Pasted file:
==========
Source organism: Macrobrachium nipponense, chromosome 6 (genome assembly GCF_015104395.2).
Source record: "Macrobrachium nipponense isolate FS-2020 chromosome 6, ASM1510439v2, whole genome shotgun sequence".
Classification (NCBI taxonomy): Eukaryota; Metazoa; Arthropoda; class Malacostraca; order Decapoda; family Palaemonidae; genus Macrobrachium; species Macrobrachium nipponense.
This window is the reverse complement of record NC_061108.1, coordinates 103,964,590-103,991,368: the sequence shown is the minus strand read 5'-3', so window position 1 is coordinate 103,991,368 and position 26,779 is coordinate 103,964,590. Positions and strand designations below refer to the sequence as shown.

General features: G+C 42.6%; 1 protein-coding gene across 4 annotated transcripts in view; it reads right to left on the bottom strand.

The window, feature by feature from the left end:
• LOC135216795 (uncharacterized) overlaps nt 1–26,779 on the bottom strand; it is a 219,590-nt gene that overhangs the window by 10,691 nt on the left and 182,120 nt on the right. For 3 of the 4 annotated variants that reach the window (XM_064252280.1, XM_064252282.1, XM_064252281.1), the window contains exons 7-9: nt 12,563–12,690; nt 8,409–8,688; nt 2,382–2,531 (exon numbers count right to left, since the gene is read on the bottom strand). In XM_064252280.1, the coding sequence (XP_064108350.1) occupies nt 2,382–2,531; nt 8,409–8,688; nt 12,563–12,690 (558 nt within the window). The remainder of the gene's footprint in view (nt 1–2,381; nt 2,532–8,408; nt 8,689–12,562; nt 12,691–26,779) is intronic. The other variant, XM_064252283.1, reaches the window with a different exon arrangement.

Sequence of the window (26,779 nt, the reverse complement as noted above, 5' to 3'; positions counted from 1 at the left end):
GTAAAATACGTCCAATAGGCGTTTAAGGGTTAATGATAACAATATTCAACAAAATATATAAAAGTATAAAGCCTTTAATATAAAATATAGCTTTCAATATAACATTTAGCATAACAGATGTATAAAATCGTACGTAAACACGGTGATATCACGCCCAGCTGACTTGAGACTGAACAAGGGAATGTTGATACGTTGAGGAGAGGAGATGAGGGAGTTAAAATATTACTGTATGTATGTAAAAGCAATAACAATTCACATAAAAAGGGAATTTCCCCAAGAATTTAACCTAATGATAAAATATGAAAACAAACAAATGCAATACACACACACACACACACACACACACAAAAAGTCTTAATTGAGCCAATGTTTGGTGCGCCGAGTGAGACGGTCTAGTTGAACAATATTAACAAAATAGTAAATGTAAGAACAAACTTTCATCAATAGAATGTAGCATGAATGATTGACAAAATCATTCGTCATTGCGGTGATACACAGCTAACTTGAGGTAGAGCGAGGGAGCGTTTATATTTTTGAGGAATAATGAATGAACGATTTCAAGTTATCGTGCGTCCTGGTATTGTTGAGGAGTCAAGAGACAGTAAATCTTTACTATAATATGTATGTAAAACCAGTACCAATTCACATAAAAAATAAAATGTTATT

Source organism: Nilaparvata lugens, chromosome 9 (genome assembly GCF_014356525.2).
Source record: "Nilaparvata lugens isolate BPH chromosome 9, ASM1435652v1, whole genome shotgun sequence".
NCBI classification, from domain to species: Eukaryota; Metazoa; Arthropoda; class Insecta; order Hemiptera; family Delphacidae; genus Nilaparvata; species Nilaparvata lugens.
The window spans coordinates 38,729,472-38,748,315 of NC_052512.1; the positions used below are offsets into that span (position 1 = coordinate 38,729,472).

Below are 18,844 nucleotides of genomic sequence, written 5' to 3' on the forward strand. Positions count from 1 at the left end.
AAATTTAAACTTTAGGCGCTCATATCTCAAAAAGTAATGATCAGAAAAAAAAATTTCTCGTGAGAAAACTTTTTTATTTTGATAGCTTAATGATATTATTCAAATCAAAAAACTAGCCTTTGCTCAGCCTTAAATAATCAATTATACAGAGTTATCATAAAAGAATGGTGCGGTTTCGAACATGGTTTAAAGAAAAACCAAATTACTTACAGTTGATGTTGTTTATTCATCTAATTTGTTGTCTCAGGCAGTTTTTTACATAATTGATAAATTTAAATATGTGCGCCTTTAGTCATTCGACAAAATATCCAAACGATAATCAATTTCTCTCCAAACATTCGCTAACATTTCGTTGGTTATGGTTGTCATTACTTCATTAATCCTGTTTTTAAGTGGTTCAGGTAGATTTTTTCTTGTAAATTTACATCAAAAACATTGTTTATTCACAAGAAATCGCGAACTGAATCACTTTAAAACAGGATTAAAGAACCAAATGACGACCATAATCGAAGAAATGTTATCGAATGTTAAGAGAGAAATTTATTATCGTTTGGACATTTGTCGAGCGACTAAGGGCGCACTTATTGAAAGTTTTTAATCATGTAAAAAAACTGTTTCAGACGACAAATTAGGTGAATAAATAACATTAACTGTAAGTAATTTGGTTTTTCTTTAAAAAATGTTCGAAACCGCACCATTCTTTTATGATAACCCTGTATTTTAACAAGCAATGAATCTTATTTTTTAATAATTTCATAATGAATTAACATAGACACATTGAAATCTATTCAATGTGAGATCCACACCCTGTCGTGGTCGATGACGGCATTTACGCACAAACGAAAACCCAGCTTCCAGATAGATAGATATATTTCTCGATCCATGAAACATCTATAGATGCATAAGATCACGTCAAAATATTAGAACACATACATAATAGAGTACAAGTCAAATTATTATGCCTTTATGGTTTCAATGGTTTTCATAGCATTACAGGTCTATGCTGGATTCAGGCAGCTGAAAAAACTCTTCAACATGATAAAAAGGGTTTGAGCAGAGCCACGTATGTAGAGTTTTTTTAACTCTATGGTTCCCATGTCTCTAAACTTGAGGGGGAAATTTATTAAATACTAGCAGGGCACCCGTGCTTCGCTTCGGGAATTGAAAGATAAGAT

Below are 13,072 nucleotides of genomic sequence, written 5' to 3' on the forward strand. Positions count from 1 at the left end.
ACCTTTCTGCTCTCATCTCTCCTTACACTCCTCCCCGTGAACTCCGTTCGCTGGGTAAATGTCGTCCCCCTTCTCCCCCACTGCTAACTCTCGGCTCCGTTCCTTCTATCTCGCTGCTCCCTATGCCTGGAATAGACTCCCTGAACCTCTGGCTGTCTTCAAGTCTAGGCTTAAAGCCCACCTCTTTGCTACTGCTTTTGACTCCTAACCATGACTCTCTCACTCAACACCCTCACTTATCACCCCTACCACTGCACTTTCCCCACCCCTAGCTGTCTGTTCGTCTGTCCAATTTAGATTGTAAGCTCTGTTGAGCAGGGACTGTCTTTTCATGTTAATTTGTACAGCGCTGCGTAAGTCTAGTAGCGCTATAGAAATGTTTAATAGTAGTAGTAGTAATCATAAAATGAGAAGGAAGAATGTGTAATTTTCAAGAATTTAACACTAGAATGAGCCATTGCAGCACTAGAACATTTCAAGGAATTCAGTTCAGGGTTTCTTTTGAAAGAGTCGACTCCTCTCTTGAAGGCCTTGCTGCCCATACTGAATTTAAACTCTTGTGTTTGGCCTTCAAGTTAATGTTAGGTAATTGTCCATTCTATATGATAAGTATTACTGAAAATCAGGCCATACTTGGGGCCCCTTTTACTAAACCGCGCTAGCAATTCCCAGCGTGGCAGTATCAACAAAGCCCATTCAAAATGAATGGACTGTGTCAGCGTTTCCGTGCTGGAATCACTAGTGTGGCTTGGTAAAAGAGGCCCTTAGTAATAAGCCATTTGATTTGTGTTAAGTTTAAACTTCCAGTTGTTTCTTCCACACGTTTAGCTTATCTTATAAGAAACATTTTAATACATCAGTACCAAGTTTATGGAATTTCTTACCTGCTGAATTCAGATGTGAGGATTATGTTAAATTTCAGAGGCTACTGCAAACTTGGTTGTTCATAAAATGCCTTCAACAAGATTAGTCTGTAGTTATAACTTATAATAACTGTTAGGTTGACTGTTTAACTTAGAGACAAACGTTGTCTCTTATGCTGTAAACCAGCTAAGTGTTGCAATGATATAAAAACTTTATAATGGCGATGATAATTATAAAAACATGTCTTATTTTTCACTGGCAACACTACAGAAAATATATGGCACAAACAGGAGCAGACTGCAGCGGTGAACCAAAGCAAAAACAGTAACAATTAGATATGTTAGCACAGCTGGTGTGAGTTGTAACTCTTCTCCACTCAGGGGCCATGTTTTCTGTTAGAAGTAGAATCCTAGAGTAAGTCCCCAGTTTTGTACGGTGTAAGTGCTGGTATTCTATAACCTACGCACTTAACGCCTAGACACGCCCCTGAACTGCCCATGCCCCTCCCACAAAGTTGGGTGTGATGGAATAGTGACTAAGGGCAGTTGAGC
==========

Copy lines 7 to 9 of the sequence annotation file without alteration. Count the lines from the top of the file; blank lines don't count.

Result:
• LOC135216795 (uncharacterized) overlaps nt 1–26,779 on the bottom strand; it is a 219,590-nt gene that overhangs the window by 10,691 nt on the left and 182,120 nt on the right. For 3 of the 4 annotated variants that reach the window (XM_064252280.1, XM_064252282.1, XM_064252281.1), the window contains exons 7-9: nt 12,563–12,690; nt 8,409–8,688; nt 2,382–2,531 (exon numbers count right to left, since the gene is read on the bottom strand). In XM_064252280.1, the coding sequence (XP_064108350.1) occupies nt 2,382–2,531; nt 8,409–8,688; nt 12,563–12,690 (558 nt within the window). The remainder of the gene's footprint in view (nt 1–2,381; nt 2,532–8,408; nt 8,689–12,562; nt 12,691–26,779) is intronic. The other variant, XM_064252283.1, reaches the window with a different exon arrangement.

Sequence of the window (26,779 nt, the reverse complement as noted above, 5' to 3'; positions counted from 1 at the left end):
GTAAAATACGTCCAATAGGCGTTTAAGGGTTAATGATAACAATATTCAACAAAATATATAAAAGTATAAAGCCTTTAATATAAAATATAGCTTTCAATATAACATTTAGCATAACAGATGTATAAAATCGTACGTAAACACGGTGATATCACGCCCAGCTGACTTGAGACTGAACAAGGGAATGTTGATACGTTGAGGAGAGGAGATGAGGGAGTTAAAATATTACTGTATGTATGTAAAAGCAATAACAATTCACATAAAAAGGGAATTTCCCCAAGAATTTAACCTAATGATAAAATATGAAAACAAACAAATGCAATACACACACACACACACACACACACACAAAAAGTCTTAATTGAGCCAATGTTTGGTGCGCCGAGTGAGACGGTCTAGTTGAACAATATTAACAAAATAGTAAATGTAAGAACAAACTTTCATCAATAGAATGTAGCATGAATGATTGACAAAATCATTCGTCATTGCGGTGATACACAGCTAACTTGAGGTAGAGCGAGGGAGCGTTTATATTTTTGAGGAATAATGAATGAACGATTTCAAGTTATCGTGCGTCCTGGTATTGTTGAGGAGTCAAGAGACAGTAAATCTTTACTATAATATGTATGTAAAACCAGTACCAATTCACATAAAAAATAAAATGTTATT